What Are the Effects of Taking 50,000 IU of Vitamin D Weekly?

Swordfish, salmon and tuna are rich sources of vitamin D.
Image Credit: OksanaKiian/iStock/GettyImages

Forty-two percent of the American population doesn't get enough vitamin D, reports the director of wellness at Mercy Medical Center, Stephanie Wheeler. This nutrient, crucial for bone health, immune function and controlling inflammation in the body, is found in foods and also synthesized by the body from exposure to sunlight. If you're deficient, taking a ‌vitamin D supplement‌ can help.


Fifty-thousand IU per week is well above official recommendations proposed to avoid health risks. However, it's often prescribed in this dosage to correct vitamin D deficiencies. But should you take this amount if you don't have a deficiency? Recent research shows that it might not be harmful and could actually be helpful for the general population.

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A weekly dosage of 50,000 IU of vitamin D is almost double the tolerable upper intake level. It may or may not pose health risks.

Tolerable Upper Intake Level

The tolerable upper intake level, or UL, is the ‌maximum amount of a nutrient that is safe‌ for the general population to get each day on a regular basis. Above this amount, the health risks increase; the greater the excess intake, the greater the health risks, according to the National Institutes of Health (NIH).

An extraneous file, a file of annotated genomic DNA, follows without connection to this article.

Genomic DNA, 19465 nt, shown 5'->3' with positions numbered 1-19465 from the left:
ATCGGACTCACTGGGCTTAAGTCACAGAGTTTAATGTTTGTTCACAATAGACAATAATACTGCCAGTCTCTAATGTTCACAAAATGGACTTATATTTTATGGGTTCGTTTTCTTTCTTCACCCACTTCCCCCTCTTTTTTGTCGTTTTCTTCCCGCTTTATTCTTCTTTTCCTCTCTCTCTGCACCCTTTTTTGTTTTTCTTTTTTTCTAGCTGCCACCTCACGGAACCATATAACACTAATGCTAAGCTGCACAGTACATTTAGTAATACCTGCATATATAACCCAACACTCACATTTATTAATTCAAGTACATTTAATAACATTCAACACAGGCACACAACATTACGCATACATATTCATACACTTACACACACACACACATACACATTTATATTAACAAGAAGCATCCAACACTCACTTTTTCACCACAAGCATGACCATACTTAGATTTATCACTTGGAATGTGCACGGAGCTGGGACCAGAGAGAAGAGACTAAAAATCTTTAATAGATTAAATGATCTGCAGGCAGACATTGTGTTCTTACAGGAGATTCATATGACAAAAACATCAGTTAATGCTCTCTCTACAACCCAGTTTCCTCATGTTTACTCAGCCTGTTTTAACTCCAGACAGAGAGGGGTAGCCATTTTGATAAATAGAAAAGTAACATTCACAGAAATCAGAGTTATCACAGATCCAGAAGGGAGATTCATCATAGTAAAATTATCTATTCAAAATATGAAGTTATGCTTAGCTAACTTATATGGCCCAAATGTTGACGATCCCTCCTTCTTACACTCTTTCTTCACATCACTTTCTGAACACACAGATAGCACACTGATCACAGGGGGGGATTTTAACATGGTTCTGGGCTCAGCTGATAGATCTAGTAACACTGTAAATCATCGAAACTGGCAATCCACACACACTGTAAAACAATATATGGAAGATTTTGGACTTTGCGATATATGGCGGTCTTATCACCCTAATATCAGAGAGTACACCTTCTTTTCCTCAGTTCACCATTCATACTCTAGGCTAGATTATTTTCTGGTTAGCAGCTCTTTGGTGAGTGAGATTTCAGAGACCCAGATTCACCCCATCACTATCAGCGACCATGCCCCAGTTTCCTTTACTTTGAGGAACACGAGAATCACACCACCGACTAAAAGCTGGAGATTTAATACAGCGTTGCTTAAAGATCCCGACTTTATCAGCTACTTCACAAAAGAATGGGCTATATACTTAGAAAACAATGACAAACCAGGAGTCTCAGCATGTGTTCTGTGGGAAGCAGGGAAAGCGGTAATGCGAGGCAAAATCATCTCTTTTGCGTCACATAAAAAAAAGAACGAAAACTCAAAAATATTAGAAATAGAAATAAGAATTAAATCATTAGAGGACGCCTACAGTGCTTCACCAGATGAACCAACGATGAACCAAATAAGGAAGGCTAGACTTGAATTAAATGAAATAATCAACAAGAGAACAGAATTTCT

The National Academy of Medicine (NAM) has set the UL for vitamin D at 4,000 IU, or 100 mcg, per day for all adults. Taking 50,000 IU of vitamin D each week, divided among seven days, would give you 7,143 IU each day, which is nearly double the UL.

How Much You Need

The NAM developed the recommended daily allowance, or RDA, based on the needs of the general population. This is the amount it has determined will prevent deficiencies and the negative health effects caused by getting too little vitamin D in 97.5 percent of people.


The RDA for vitamin D for men and women, ages 19 to 70, is 600 IU daily. If you take 7,143 IU each day, that's nearly 12 times or 1,200 percent of the RDA.

Conflicting Vitamin D Recommendations

Not everyone agrees with the National Academy's proposed RDA and UL. Some reputable sources believe that people need well more than the RDA, and in fact more than the UL. For example, the Vitamin D Council, a California-based nonprofit, recommends adults take 5,000 IU daily or 8.3 times the RDA. People with overweight and obesity may require as much as up to 8,000 IU per day, or more than ‌13 times the RDA‌.


According to the Endocrine Society, the current official guidelines are based specifically on bone health but do not take into account vitamin D levels needed to prevent other conditions that may result from vitamin D deficiency. Specifically, NAM set the benchmark for deficiency at a blood level of 20 ng/ml of 25-hydroxyvitamin D, the main circulating form of vitamin D in the body. However, the Endocrine Society classifies blood levels below 29 ng/ml as insufficient and recommends a better target is 30 ng/ml or higher.



Director of the General Clinical Research Unit and Bone Health Care Clinic at Boston University Medical Center, Michael F. Holick, M.D., Ph.D., told Endocrine News, a publication of the Endocrine Society, that he believes blood levels between 40 and 60 ng/ml are an even better goal and that blood levels up to 100 ng/ml are perfectly safe.

Scientific Support: Increased Vitamin D